Top Stories

SC dismisses appeal by Star India Ltd against sharing clean feed to Prasar Bharati [Read Judgment]

Simran Sahni
27 May 2016 5:10 PM GMT
SC dismisses appeal by Star India Ltd against sharing clean feed to Prasar Bharati [Read Judgment]
Your free access to Live Law has expired
To read the article, get a premium account.
    Your Subscription Supports Independent Journalism
Subscription starts from
(For 6 Months)
Premium account gives you:
  • Unlimited access to Live Law Archives, Weekly/Monthly Digest, Exclusive Notifications, Comments.
  • Reading experience of Ad Free Version, Petition Copies, Judgement/Order Copies.
Already a subscriber?

The Supreme Court today dismissed an appeal filed by broadcaster Star India Ltd, against sharing clean feed without advertisements and sponsor logos, with Prasar Bharti.

While senior counsel Abhishek Manu Singhvi had appeared for Star Sports, Prasar Bharati was represented by Attorney General Mukul Rohatagi.

The Supreme Court rejected a special leave petition by Star India against a 2013 Delhi High Court order which had gone in favour of Prasar Bharati. The Delhi high court ruling had dismissed an ESPN Software Pvt. Ltd plea for a declaration that its responsibility was to share feed received from organizers, which would include advertisements, logos and other on-screen credits during the game.

The Apex Court also held that the prohibition in Section 3 of the Sports Broadcasting Signals (Mandatory Sharing with Prasar Bharati) Act 2007 (Sports Act) is not only against advertisements of the broadcast service provider. It is also a prohibition against the content rights owner and holder. Therefore it was immaterial as to who inserted the enhancements. Under the Act the signal to be provided had to be free of advertisements.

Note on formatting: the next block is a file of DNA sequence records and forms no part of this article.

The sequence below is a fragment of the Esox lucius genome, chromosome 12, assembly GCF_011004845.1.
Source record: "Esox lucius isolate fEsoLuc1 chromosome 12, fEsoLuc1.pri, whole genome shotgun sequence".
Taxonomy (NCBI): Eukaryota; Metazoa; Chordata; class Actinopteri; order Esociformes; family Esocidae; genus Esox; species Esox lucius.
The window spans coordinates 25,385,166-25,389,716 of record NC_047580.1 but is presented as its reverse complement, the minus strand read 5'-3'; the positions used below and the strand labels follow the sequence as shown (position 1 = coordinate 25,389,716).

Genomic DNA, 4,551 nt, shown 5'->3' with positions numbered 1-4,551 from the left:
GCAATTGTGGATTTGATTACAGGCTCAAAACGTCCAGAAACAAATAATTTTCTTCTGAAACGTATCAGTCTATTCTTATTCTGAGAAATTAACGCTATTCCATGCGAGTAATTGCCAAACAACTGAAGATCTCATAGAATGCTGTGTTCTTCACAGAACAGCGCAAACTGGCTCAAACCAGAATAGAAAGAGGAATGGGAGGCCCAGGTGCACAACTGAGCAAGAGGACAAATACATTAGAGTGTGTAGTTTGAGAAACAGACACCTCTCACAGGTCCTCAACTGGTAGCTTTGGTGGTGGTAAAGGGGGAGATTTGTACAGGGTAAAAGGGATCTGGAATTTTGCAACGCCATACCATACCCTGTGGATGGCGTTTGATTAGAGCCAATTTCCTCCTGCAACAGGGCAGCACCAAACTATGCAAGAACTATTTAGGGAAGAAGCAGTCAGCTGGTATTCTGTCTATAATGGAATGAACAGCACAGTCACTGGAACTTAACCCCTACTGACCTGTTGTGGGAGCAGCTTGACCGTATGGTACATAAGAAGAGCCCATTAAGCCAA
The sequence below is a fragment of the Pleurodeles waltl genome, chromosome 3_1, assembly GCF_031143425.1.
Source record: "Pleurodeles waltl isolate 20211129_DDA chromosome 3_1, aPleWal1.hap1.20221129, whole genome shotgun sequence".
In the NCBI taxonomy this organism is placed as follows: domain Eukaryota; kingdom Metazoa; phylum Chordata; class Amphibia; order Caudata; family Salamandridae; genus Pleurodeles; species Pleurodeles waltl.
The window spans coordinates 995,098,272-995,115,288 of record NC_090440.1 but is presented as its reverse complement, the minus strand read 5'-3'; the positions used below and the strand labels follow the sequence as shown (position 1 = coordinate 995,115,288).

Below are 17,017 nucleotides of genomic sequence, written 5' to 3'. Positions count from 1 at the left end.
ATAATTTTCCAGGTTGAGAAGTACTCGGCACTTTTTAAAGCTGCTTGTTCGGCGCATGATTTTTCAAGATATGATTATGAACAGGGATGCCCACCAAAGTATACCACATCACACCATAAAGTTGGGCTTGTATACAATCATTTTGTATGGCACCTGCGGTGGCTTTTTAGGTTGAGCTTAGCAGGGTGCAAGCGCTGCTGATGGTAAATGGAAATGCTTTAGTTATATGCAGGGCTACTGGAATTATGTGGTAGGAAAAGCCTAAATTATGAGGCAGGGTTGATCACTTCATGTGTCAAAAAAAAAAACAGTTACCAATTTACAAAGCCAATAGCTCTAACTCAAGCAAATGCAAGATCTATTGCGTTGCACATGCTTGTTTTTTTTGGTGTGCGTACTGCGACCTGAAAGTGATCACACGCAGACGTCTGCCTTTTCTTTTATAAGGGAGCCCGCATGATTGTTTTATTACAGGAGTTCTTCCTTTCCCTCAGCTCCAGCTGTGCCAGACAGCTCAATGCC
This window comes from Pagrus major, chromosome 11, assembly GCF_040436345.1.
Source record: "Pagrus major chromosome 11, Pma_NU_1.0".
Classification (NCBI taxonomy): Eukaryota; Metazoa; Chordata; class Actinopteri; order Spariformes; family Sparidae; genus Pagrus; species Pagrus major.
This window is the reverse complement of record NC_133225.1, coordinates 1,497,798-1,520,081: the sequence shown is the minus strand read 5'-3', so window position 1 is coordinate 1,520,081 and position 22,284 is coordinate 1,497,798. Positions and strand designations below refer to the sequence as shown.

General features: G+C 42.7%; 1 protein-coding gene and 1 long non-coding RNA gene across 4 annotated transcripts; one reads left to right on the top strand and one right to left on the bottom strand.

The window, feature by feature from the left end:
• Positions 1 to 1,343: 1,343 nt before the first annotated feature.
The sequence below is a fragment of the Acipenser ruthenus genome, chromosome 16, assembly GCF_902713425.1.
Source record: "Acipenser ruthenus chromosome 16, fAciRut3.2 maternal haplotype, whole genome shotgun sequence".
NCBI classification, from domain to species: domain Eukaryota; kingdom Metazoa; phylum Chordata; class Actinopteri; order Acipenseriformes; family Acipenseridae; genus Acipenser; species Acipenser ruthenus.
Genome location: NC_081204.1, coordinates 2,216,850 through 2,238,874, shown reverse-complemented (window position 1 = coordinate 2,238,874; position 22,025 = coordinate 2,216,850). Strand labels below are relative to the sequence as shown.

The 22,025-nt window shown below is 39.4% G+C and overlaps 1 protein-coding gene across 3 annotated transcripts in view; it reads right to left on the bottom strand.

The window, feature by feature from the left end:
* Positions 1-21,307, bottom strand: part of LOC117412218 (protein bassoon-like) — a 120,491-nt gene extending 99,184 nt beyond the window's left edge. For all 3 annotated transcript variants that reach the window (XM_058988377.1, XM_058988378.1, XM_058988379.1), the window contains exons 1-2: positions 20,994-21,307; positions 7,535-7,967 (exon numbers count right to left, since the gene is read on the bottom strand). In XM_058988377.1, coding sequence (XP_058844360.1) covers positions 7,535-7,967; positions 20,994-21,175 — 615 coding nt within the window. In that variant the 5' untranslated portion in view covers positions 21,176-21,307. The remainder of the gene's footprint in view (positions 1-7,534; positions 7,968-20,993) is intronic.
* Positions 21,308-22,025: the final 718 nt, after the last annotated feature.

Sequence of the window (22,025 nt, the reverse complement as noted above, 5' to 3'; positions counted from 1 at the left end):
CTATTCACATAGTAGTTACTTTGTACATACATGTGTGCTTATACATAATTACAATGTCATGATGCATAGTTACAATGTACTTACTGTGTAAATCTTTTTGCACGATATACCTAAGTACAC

Prasar Bharati in its petition in the High Court had claimed that the feed being provided contained commercial enhancements and demanded clean feeds from Star India. But Star took the plea that the commercial enhancements were not advertisements and were in any case being inserted by International Cricket Council.

Star India approached the apex court against According to a 2007 rule that private broadcasters such as Star India must share coverage of sports events of national importance with the state-owned Prasar Bharti, without advertisements. Star India contended that this rule would impact not only cricket but other sporting events like tennis and hockey.

A Bench comprising justices A.K. Sikri and P.C. Pant dismissed Star’s appeal and held as follows;

“From our aforesaid discussion, it becomes clear that the sharing of the signals has to be without any advertisements and if the advertisements are also to be included in the signals, there has to be sharing of the revenue. The learned Attorney General has rightly argued that the word 'its' cannot be given limited meaning by confining it to advertisements only of broadcasting service provider. Section 3 which starts with negative covenant very expressly puts an embargo to all the three categories mentioned therein, viz., content rights owner, (ii) contents holder as well as (iii) television or radio broadcasting service provider not to have television broadcast either through cable or DTH and not to have any radio commentary broadcast unless live broadcasting signal is shared simultaneously with Prasar Bharati. Examined in this hue, it becomes clear that the words 'without its advertisements' which follow immediately after the words 'unless it simultaneously shares the live broadcasting signal' has to be given a meaning that such broadcasting signals are to be without advertisements, whether it is of the content rights owner, content holder or that of television or radio broadcasting service provider. It is made crystal clear by providing the definition of 'content rights owner' or 'holder' in Rule 2(b) of the Rules, 2007. Rule 3(3) takes the issue beyond any pale of doubt when it mentions that the signals to be shared with Prasar Bharati by the content rights owner or holder are to be the best feed that is provided to broadcast service provider in India and has to be 'free from commercial advertisements'. Thus, even if it is ICC which has included those advertisements/logos, the feeds have to be without those logos/advertisements inasmuch as nobody can dispute that the content rights owner are content holder, i.e, ICC in the instant case has included those logos/advertisements from purely commercial angle. Thus, the arrangement between the ICC and the appellant, is totally inconsequential.

The upshot of the aforesaid discussion would be to conclude that there is no merit in the instant appeal which is, accordingly, dismissed with costs.”

Read the Judgment here.

Next Story